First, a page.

Plus, the Emmy nominee tell's EW's The Awardist which costars' performance he found "scary" and "magical." And Ted Lasso stars Hannah Waddingham and Brett Goldstein on the beginning of the end of their Apple TV+ comedy.

Murray Bartlett and Lukas Gage knew they had to do something jaw-dropping for their two-person party scene in the fourth episode of The White Lotus. The script wasn't specific about what resort manager Armond and hotel employee Dillon would be doing when guest Armond nemesis Shane (Jake Lacy) and spa manager Belinda (Natasha Rothwell) walk in on them in Armond's office. Creator-writer-director Mike White left it to Bartlett and Gage to decide what they were comfortable with — and they ultimately put their hope in analingus eliciting the perfect reaction.

"Not that [Mike] hadn't thought of what we ended up doing necessarily, but Lucas and I discussed the options and we decided that that would be probably one of the most shocking things for those two people walking in to see," Bartley explains on the latest episode of EW's The Awardist podcast. "It would be super unexpected, and that's what that scene is about — you want to create this shock for both of them. It gives Shane this incredible fuel for his take-down of Armond."

They knew they were on to something when White, upon initially hearing their idea, reacted with "glee and shock," according to Barlett. "[He] said, 'Can we do that?'" the actor recalls, laughing. They did, of course, and fortunately for them, they could: it was the only version of the scene they filmed.

Awardist Awardist Hannah Waddingham Brett Goldstein Murray Bartlett
'The White Lotus' star Murray Bartlett on playing a control freak
| Credit: Apple TV+ (2); Mario Perez/HBO

It capped an episode that saw Armond — normally a cool, calm, collected guy who's five years sober when we meet him — ride a rollercoaster of emotions after falling off the wagon at the end of episode 3. "He's already starting to slip over the edge, hasn't completely fallen yet, and then he's scrambling to pull it back together and by the end of [episode 4] he's failed," Barlett says of the installment, which he submitted for final Emmy voting. "I like that you get an arc in that episode of seeing him having lost his s--- and then really trying to reel it in."

Bartlett is quick to credit White's "brilliant writing" and for creating a perfectionist, control freak who's "on the verge of a nervous breakdown" — exacerbated by a mistake he's made, a mistake he won't own up to but that Lacy's Shane fully realizes and is determined to punish him for.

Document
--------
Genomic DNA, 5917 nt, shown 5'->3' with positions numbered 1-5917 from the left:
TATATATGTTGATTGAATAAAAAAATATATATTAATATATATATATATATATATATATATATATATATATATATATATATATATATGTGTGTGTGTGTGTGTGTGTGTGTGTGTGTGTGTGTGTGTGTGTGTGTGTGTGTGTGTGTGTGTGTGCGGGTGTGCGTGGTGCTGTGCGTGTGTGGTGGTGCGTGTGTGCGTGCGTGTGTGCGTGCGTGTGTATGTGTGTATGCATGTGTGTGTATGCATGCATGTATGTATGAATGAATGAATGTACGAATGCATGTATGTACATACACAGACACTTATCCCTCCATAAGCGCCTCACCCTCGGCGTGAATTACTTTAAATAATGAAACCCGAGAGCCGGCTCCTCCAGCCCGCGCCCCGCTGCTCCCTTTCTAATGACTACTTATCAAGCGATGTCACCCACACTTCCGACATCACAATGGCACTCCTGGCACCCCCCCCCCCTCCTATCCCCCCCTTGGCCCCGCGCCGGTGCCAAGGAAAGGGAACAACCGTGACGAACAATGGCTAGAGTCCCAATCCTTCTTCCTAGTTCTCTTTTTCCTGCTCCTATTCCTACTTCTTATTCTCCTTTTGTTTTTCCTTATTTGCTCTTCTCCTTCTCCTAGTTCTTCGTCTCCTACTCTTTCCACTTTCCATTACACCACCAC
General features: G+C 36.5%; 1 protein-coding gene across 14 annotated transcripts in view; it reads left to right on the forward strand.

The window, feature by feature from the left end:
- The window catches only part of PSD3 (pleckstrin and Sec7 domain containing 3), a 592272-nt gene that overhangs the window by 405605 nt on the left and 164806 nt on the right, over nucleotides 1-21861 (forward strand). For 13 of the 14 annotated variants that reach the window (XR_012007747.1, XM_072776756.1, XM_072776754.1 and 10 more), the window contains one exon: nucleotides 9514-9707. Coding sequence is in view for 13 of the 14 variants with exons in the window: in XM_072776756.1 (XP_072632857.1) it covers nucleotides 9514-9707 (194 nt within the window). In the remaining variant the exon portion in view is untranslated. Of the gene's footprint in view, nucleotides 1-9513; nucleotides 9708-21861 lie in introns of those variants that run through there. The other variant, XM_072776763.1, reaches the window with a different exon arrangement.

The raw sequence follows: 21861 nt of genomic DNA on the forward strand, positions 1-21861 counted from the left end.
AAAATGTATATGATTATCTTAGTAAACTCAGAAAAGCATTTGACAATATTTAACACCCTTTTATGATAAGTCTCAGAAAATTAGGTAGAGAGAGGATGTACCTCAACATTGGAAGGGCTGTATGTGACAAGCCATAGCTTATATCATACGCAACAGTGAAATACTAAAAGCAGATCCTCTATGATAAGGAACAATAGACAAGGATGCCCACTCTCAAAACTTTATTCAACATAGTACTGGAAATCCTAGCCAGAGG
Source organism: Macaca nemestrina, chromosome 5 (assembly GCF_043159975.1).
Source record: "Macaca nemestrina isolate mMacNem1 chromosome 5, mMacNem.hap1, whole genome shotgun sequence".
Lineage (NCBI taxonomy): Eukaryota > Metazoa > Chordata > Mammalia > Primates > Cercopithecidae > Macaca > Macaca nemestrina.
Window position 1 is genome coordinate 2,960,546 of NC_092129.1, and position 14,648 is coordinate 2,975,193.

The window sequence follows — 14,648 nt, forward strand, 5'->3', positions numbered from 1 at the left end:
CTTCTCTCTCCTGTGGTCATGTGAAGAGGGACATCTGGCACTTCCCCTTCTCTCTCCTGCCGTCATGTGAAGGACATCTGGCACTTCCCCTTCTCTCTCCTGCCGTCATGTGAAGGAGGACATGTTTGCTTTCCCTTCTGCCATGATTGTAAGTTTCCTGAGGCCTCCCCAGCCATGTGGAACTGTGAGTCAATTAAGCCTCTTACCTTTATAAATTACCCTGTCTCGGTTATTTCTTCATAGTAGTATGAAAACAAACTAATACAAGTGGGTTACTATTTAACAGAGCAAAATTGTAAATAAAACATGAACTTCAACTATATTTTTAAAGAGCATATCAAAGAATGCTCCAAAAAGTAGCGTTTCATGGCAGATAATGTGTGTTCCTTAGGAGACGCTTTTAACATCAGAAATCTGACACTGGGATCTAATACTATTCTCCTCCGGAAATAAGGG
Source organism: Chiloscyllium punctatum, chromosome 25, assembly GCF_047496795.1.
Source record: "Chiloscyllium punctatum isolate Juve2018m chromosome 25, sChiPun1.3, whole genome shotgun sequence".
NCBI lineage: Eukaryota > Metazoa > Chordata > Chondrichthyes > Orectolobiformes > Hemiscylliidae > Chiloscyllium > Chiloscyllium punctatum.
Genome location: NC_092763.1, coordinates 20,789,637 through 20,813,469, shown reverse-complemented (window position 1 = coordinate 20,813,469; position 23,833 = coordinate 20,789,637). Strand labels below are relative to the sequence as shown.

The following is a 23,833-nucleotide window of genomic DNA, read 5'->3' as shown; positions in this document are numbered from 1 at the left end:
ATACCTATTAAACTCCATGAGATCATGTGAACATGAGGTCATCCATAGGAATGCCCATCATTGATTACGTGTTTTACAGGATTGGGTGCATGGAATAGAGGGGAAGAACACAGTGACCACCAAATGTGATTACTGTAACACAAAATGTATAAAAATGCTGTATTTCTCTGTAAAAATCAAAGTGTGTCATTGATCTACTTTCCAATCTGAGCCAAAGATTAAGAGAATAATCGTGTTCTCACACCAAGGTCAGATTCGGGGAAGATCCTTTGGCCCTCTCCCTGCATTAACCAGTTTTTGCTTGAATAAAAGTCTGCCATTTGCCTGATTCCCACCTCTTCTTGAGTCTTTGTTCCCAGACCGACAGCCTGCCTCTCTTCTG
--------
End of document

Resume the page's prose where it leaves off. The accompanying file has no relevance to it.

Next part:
The White Lotus
Murray Bartlett and Lukas Gage on 'The White Lotus.'
| Credit: Mario Perez/HBO

Every character on the first season of the HBO series — which will return for a second season and set in Sicily with an entirely new cast of characters except for Jennifer Coolidge's Tanya — had a complicated journey over the course of the show's six episodes. While Bartlett calls what Coolidge did in her scenes "magical," he says there's another actress who especially blew him away.

"I wasn't prepared for how intense Sydney Sweeney's character would be. She was scary," he says, laughing, of her college-aged Olivia. "It's amazing with her — with a lot of these actors, Sydney just comes to mind at the moment — she's so subtle when you're working with her and so brilliant and a great scene partner, and then you see her on screen and you see what the camera catches, especially in close-up that is just so exciting."

You can listen to Bartlett's full interview below, where he also explains Armond's mustache and reveals what it's been like attending various awards shows and events in recent months. Plus, Ted Lasso stars Hannah Waddingham and Brett Goldstein go "Three Rounds" with EW Sr. TV Editor Samantha Highfill, who joins me to discuss this year's comedy category contenders.

Check out more from EW's The Awardistfeaturing exclusive interviews, analysis, and our podcast diving into all the highlights from the year's best in TV.

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The White Lotus
The White Lotus (TV series)

This HBO comedy revolves around a bunch of rich white tourists arriving at a luxurious Hawaiian resort for the trip of a lifetime. Over the course of a week, they manage to antagonize various hotel workers, rip band-aids off their personal wounds, and spend a lot of time thinking about sex and death. 

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